“Forgetting Sarah Marshall” is the latest in Judd Apatow’s production of comedies, which almost spawned a post of its own. I’ve found that Apatow seems to be producing, for the huge part, a form of romantic comedies and biopic parodies. On one side, you have his friends from “Freaks and Geeks”: “Knocked Up”, “40 Year Old Virgin” (okay, that’s Carell, but Rogen is in it so I’m counting it as F+G territory) and now, Jason Segel’s “Forgetting Sarah Marshall”.
(On the other, if you have noticed, is his friends from Will Ferrell’s side of Hollywood: “Anchorman”, “Talladega Nights” and “Walk Hard”. I’m actually shocked he didn’t produce “Semi-Pro”, as Jackie Moon would have added to a conglomerate of strange American icons in Ron Burgandy, Ricky Bobby and Dewey Cox. Maybe he opted for “Drillbit Taylor” instead.)
It almost runs counter-intuitive that Apatow, a man that has become as revered as anyone in Hollywood, would achieve such power broker status as a romantic comedy producer. But I think just refining him down to that would be to undermine what he’s doing to a genre that has supported Matthew McConaughey’s entire career. Apatow’s romantic comedy productions are pushing forward a genre and making it more accessible to males. Going to see “Knocked Up” did not have the negative connotation of seeing a “chick flick”, leaving boyfriends across America to have to defend themselves for being whipped.
It’s a testament to these movies, I suppose, that Apatow produces romantic comedies but not chick flicks. And I suppose that’s what “Forgetting Sarah Marshall” really is. I mean, at its core, “FSM” is a story about a man that’s broken-hearted that falls for another woman (a beautiful, beautiful Mila Kunis). It’s a romantic comedy, and there’s no way around that. The coinciding plots are rather unimportant; everything at the beginning is centered around building up the heartbreak of our main character, Peter Bretter (played by screenwriter Segel), after he breaks up with TV star Sarah Marshall (Kristen Bell). Everything in the back-end is to strengthen his budding love with Kunis’ character.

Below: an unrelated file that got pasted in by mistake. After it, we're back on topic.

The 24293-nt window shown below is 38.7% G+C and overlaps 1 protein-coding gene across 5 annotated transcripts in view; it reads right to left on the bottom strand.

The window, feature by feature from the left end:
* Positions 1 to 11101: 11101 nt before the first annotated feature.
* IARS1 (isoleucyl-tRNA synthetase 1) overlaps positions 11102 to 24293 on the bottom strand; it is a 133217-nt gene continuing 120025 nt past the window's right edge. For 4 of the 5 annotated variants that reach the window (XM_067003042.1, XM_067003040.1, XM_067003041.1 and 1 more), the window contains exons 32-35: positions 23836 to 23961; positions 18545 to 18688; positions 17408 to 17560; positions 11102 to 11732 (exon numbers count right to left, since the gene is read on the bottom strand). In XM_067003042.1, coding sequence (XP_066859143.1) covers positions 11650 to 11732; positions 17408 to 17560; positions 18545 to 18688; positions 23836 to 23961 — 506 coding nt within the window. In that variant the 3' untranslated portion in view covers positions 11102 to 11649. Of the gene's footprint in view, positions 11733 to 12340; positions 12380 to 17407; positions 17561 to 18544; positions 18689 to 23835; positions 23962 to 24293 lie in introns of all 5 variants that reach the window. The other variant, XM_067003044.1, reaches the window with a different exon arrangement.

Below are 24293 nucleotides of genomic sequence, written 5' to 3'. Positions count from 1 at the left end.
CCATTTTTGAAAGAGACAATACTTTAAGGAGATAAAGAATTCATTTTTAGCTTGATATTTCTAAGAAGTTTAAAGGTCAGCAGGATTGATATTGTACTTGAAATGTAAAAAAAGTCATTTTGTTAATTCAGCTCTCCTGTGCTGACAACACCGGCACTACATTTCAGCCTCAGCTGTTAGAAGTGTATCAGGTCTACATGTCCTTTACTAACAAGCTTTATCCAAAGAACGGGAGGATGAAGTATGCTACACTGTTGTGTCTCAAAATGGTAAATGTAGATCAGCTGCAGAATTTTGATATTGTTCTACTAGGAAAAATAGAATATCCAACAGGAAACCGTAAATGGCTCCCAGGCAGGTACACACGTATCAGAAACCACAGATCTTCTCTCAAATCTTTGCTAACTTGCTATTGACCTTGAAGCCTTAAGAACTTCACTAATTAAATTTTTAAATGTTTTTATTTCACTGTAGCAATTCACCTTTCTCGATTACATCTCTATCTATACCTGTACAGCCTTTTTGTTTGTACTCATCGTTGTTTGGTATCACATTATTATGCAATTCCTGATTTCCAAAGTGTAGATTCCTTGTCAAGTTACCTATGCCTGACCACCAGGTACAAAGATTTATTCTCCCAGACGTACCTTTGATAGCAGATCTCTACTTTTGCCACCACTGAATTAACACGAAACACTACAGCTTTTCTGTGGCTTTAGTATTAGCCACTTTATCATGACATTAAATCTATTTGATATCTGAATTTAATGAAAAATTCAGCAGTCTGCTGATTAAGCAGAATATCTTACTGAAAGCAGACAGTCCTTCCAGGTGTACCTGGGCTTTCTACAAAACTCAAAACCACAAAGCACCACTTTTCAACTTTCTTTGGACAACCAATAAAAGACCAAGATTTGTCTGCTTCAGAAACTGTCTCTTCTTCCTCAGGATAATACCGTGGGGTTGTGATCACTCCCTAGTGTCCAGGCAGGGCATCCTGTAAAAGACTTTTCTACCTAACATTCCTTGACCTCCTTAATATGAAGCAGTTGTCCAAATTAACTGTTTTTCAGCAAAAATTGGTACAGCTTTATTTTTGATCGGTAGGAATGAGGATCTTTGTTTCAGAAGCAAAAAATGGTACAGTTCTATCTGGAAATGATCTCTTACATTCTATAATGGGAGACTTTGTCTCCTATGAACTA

So, think about this for a moment. “Forgetting Sarah Marshall” has every bit the plot twists and turns of “How to Lose a Guy in 10 Days”, but somehow, Segel has built a story that avoids Chick Flick status. And, amazingly, it’s a very simple formula that Segel has followed to do this, and to join the Apatow brand of romantic comedies:
Build strong supporting characters that make us laugh by pushing the limits of sexual humor.
It’s. That. Simple.
In “40 Year Old Virgin”, you had David (Paul Rudd), Jay (Romany Malco) and Cal (Rogen) as Steve Carell’s sidekicks, pushing him not towards a relationship with Trish, but towards losing his virginity. The whole movie is sexualized humor, and Elizabeth Banks plays a supporting character that is only in the movie as a vehicle for sexual humor.
In “Knocked Up”, Ben Stone (Rogen) is supported by Segel, Rudd, as well as friends Jay (Jay Baruchel), Jonah (Jonah Hill) and Martin (Martin Starr). All, except for Rudd, are merely Stone’s sidekicks. Segel in the movie is highly sexualized, and Jonah Hill is fantastic. I think if we all remember the scene Stone is on the phone with Alison Scott (Katherine Heigl), who has called him to set up a date to drop the bomb, we remember the sexual boundaries of this script.
“Forgetting Sarah Marshall” is simply Segel’s learnings in this type of script. As has now been made famous, Segel has written a script in which he shows his own junk multiple times. That we briefly see Kunis’ boobs hasn’t been talked about at all, but Segel’s penis is the talk of the town. But the movie also has highly sexualized supporting characters. Jack McBrayer, of “30 Rock” fame, plays a newly married man that is terrified of sex. Russell Brand is new to American comedy, and he plays Sarah Marshall’s newest love interest, British rocker Aldous Snow. Brand is a sex pistol, literally, who ultimately teaches McBrayer how to fuck. Finally, Jonah Hill has a sort of cameo as a homosexual fan of Snow.
Throw in a scene that puts Meg Ryan in “When Harry Met Sally” to shame, and Segel has done it — he has put in enough sex jokes to widen his audience.
People say men are simple beings. Never has it been proven more true in Judd Apatow’s success in widening the breadth of Romantic Comedies with one easy swoop.